The toll of nuclear war would be instantly catastrophic for those who are within the immediate path of the weapons. But a new study shows just how deadly the scope of such a war would be.
A nuclear blast would cause worldwide famine, according to the study, published in Nature Food on Monday, as massive amounts of soot would block sunlight, disrupt climate systems and limit food production.
"[It] would be a global catastrophe for food security," the authors said.
Even a relatively small nuclear conflict, such as one between India and Pakistan, would be devastating, researchers found. A week-long nuclear war involving about 100 weapons and the release of 5 Tg, about 11 billion pounds, of soot would kill 27 million people directly. The study said after two years, with international trade at a halt and a 34.7ºF temperature drop, the famine it creates would kill 255 million people, assuming that the rest of the population got the minimum food needed to survive, about 1,999 calories per capita per day.
The largest scenario examined, a week-long war involving 4,400 weapons and 150 Tg, or 330.6 billion pounds, of soot – such as one that would occur between the U.S., its allies and Russia – would kill 360 million people directly – and more than 5 billion from starvation, the study said. The density of the soot would reduce global temperatures by more than 58ºF.
"While amounts of soot injection into the stratosphere from the use of fewer nuclear weapons would have smaller global impacts," researchers said in their article, "once a nuclear war starts, it may be very difficult to limit escalation."
Using climate, crop and fishery models, researchers found that the climatic impacts of soot from nuclear war would peak in the first few years but last for about a decade.
In the worst-case scenario, when 150 Tg of soot is unleashed, the global average calorie production from crops would decline by about 90% just three to four years after the nuclear war, the study found.
"The changes would induce a catastrophic disruption of global food markets," the study says, "as even a 7% global yield decline compared with the control simulation would exceed the largest anomaly ever recorded since the beginning of Food and Agricultural Organization (FAO) observational records in 1961."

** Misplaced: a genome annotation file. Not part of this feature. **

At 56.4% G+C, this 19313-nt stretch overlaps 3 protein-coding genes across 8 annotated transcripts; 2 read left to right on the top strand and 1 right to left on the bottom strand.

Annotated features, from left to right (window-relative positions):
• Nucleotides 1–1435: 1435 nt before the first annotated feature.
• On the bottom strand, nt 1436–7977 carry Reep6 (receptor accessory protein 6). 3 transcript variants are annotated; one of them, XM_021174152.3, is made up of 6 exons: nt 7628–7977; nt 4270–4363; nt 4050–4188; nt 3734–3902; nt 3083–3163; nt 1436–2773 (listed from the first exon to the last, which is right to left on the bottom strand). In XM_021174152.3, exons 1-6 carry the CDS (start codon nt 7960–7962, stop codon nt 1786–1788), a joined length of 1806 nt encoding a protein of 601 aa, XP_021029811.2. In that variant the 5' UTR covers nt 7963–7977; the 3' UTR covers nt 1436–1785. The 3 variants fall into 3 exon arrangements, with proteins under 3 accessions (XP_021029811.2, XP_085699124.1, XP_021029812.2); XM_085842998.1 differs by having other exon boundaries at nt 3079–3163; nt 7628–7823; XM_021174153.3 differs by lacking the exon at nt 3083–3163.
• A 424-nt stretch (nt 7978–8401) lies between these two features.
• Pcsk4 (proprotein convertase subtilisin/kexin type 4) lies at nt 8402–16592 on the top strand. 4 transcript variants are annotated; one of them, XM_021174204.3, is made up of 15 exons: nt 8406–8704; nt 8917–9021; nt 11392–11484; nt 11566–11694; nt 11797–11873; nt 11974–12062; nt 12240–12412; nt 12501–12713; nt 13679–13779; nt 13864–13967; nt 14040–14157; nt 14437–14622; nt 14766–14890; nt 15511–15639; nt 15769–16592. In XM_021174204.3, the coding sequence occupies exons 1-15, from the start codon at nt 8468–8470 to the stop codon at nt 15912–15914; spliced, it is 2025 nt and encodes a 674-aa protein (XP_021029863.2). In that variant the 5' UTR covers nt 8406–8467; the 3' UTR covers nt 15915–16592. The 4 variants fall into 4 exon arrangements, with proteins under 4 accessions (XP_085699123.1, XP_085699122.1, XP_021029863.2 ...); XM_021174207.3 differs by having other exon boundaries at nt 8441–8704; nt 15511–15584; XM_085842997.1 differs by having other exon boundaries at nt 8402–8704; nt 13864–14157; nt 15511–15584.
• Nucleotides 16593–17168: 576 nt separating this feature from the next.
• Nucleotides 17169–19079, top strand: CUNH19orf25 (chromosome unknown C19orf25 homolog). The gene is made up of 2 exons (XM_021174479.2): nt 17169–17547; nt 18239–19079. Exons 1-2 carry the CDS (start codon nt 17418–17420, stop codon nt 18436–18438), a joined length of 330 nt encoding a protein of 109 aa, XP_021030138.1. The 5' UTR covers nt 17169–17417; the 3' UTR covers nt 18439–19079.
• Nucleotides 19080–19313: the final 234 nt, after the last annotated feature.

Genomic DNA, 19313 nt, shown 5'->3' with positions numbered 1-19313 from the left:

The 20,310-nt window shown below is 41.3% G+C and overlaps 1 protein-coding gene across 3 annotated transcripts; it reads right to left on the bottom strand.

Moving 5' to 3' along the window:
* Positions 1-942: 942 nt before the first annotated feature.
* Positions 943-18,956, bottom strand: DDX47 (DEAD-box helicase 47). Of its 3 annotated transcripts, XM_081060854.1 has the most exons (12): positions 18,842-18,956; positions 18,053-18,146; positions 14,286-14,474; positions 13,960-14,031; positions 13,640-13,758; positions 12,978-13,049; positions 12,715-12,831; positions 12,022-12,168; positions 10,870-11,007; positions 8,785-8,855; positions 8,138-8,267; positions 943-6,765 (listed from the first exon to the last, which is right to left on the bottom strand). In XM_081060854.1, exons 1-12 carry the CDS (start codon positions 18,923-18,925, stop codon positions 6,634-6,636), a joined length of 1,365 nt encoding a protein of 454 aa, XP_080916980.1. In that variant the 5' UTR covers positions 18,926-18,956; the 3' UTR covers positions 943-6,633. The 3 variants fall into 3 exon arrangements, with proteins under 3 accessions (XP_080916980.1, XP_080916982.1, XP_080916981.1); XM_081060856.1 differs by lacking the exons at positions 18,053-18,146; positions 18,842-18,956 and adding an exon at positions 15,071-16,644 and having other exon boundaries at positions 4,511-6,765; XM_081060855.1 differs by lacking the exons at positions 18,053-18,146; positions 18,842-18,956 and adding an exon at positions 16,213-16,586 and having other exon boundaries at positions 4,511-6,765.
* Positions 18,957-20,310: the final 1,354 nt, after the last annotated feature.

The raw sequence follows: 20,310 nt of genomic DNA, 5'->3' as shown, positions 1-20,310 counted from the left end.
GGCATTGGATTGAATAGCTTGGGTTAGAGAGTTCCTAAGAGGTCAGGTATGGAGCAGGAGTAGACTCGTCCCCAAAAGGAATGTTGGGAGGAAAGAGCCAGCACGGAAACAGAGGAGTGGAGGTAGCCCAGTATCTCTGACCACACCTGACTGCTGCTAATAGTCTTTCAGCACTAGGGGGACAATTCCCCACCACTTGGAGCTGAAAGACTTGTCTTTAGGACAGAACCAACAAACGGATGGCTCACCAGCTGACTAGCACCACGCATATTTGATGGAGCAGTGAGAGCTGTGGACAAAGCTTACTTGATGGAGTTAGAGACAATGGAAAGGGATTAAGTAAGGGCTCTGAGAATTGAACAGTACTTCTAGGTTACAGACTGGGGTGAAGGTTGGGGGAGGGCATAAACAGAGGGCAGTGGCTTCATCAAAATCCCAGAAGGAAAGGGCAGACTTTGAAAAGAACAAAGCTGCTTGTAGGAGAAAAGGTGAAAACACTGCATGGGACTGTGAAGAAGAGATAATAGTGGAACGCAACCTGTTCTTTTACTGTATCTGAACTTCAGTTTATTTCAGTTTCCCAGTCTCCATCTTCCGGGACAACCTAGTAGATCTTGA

Lead author Lili Xia, a climate scientist at Rutgers University, told Nature that the situation would be "really bad."
"A large percentage of the people will be starving," they said.
The findings are the result of looking at a range of scenarios. The scientists considered whether people would continue to farm animals or use any remaining crops to feed people instead. They also assumed that people would repurpose biofuel crops for human consumption, that food waste would be limited and that global food trade would halt as nations tried to save their own.
But not all nations of the world would face the same fate under the scenarios studied. Under the smallest nuclear war situation studied, researchers found that the Middle East, parts of Central America and parts of Asia would see some food deprivation to starving while most of the rest of the world would continue to have a normal food intake.
In the most extreme situation studied, every country aside from Australia, Argentina, Uruguay, Oman, Brazil, Paraguay and few others, would starve.
"The first time I showed my son the map, the first reaction he had is, 'let's move to Australia,'" Xia said.
Earlier this year, CBS News conducted a study that foundare worried that Russia's invasion of Ukraine could trigger nuclear conflict. Those findings emerged after Russia's foreign minister said the risk of nuclear conflict "should ."
That fear has only been stoked throughout the year. In July, Iran said it has the technical capacity to build a, though it said it hasn't yet done so, and North Korean leader said he would use nuclear weapons in potential military conflicts with the U.S. and South Korea.
Nuclear weapons haven't been used in a conflict since 1945, but currently, the U.S. and Russia have more than 1,500 nuclear weapons deployed and ready to fire.
, historian and professor at the Stevens Institute of Technology, said that it's not in the interests of U.S. enemies to get involved with such actions.
But, he said, it should still be a concern.
"Future problems are brewing," he said. "I guarantee it."
CBS Mornings' Tony Dokoupil contributed to this story.
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